How to Avoid Budget Burnout
January is full of excitement and promise, but reality says most people fall short of the #newyearnewme goals they set. A packed gym turns into rows of empty machines by February, and your savings account may see similarly dwindling visits.
Let's talk about how to beat the odds and carry your money-saving resolution all the way through to next New Year's Eve (and beyond!).
1. Give up the expectation of perfection.
If saving money was a natural habit in your life, you wouldn't feel the need to devote extra attention to it by setting goals. Demanding perfection is the biggest way to drain your motivation and derail your success.
Instead: Trash the idea of flawless commitment. Instead, embrace resilience. Having the grit to make it through the ups and downs of making progress toward a goal will take you way further than only sticking to the plan when it's easy.
2. Designate financial "business hours."
When you're working hard to save, it's easy to get caught up in plans and shop talk. Being mindful of your goal is important, but overdoing it can cause damage, too. This is especially true if you're more interested in the new financial plan than your partner. They feel like all you want to do is crunch numbers, and you're getting dragged down by negativity when you've barely gotten started.
Instead: Pick a time once a week to catch up with the budget tracker and check in emotionally with your partner about how the new arrangement is working. The rest of the time, keep room in your life for the activities and conversations you enjoy.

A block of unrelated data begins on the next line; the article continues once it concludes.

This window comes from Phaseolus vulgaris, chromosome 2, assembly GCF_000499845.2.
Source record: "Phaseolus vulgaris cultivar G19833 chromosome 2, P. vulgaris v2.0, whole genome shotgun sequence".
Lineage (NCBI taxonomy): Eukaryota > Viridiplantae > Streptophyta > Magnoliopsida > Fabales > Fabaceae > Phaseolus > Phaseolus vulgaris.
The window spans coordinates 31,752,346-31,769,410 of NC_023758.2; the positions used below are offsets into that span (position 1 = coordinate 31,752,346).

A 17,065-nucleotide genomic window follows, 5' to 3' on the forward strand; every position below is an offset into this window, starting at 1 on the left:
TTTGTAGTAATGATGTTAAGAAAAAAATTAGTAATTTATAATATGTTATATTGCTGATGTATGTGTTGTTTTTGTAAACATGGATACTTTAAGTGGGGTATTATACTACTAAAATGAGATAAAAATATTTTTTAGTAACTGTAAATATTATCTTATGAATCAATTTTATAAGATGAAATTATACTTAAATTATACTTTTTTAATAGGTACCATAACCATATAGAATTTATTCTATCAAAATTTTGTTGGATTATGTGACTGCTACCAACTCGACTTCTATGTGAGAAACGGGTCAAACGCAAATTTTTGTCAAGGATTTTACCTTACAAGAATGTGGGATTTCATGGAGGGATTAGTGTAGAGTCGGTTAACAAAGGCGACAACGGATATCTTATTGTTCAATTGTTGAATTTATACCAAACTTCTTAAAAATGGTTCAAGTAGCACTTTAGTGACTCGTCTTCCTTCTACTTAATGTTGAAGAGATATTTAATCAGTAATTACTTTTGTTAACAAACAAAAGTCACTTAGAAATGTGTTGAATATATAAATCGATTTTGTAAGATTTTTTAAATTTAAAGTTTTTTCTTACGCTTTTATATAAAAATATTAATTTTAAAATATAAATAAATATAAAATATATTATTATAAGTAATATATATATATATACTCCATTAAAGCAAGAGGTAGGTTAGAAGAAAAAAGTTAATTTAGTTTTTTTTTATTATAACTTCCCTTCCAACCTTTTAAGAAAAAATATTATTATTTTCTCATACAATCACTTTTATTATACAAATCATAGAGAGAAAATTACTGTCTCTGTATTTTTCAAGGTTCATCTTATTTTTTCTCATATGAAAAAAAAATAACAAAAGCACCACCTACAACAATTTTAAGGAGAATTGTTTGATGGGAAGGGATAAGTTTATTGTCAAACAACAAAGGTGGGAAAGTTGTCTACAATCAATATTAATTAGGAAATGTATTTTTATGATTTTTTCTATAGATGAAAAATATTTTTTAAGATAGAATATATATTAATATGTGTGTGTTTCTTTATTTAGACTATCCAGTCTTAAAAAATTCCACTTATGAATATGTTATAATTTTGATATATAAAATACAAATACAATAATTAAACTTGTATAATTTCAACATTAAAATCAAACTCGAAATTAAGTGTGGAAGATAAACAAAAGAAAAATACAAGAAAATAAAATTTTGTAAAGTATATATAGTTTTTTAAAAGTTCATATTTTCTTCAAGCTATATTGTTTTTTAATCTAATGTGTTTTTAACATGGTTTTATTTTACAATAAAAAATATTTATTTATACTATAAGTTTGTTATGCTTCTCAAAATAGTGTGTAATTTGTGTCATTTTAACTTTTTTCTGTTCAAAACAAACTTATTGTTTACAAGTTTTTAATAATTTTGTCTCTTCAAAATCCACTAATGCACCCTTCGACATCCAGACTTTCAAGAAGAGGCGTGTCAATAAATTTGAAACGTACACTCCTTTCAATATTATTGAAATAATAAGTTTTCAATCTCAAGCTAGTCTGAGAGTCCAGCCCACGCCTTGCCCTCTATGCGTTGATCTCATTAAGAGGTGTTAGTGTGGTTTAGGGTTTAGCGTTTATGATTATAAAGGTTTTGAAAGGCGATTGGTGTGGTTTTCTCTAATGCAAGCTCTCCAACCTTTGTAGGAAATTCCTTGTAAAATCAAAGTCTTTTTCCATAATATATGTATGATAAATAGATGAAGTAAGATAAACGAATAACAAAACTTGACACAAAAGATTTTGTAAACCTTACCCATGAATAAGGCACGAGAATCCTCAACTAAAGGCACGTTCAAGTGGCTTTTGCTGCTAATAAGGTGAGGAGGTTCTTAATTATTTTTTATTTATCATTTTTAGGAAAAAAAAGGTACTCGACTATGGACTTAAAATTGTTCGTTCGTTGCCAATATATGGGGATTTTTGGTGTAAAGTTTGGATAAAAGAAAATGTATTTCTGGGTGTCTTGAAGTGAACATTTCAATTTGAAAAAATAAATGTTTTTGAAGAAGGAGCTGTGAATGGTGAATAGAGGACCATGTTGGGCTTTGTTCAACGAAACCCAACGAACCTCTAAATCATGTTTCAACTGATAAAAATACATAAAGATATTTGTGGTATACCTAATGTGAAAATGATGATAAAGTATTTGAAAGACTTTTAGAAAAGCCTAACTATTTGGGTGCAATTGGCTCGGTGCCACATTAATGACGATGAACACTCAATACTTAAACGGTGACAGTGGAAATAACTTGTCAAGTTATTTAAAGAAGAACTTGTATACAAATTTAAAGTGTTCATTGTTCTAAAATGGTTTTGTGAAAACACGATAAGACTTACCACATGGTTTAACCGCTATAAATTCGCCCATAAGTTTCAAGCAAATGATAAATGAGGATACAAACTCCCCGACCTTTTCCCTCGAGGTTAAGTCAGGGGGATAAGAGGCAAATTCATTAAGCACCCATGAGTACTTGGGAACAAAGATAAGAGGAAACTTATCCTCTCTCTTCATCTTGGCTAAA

3. Set an hourly rate for budgeting.
I'm not the most frugal person on the Internet. Far from it. If you're looking for someone with a knack for squeezing the last nickel out of their budget, I'm not your girl.
Sometimes, your debt, income, goals, or a mix of these can demand extreme measures. In other cases, there's no need to spend hours on surveys that shell out a few dollars or sell blood plasma to hit your milestones.
Instead: If a budgeting activity isn't likely to save me at least $50 per hour, I'm not doing it. My time to spend with my family, working on creative projects, or relaxing and sleeping is worth more than a trickle of extra cash. If I've got the energy to research and apply for medical studies seeking participants, I probably have time to research and pitch potential clients that could lead to ongoing work for my content marketing career.
Choose a rate that works for you, and don't waste energy on efforts that don't produce meaningful rewards.
4. Treat yourself responsibly
Speaking of rewards, it's important to recognize the value of fun money. The problem is when you take it to extremes. If you're up for a "No-Spend" January where you only open your wallet for essentials, that's fine, but pressuring yourself to keep that up for months on end is likely to leave you feeling miserable. At the same time, you don't want to go all-in on the"treat yo'self" mentality and burn through a pile of money that would have served you better going toward your real goal.
Instead: Put some thought into your treats. Impulse buys rarely feel good for longer than a day or so after the purchase, if that long. It can help to write out a real wish list, and choose something you know you'll enjoy for a long time.
Treats are also more meaningful when you tie them to something specific. It doesn't need to be an achievement (although that's also fine). Something like ordering lunch from a favorite restaurant on the same day every week or month, and skipping it for the rest of the time, can make the meal feel more like a special occasion. The idea is to keep a treat feeling special, instead of just another part of your routine.
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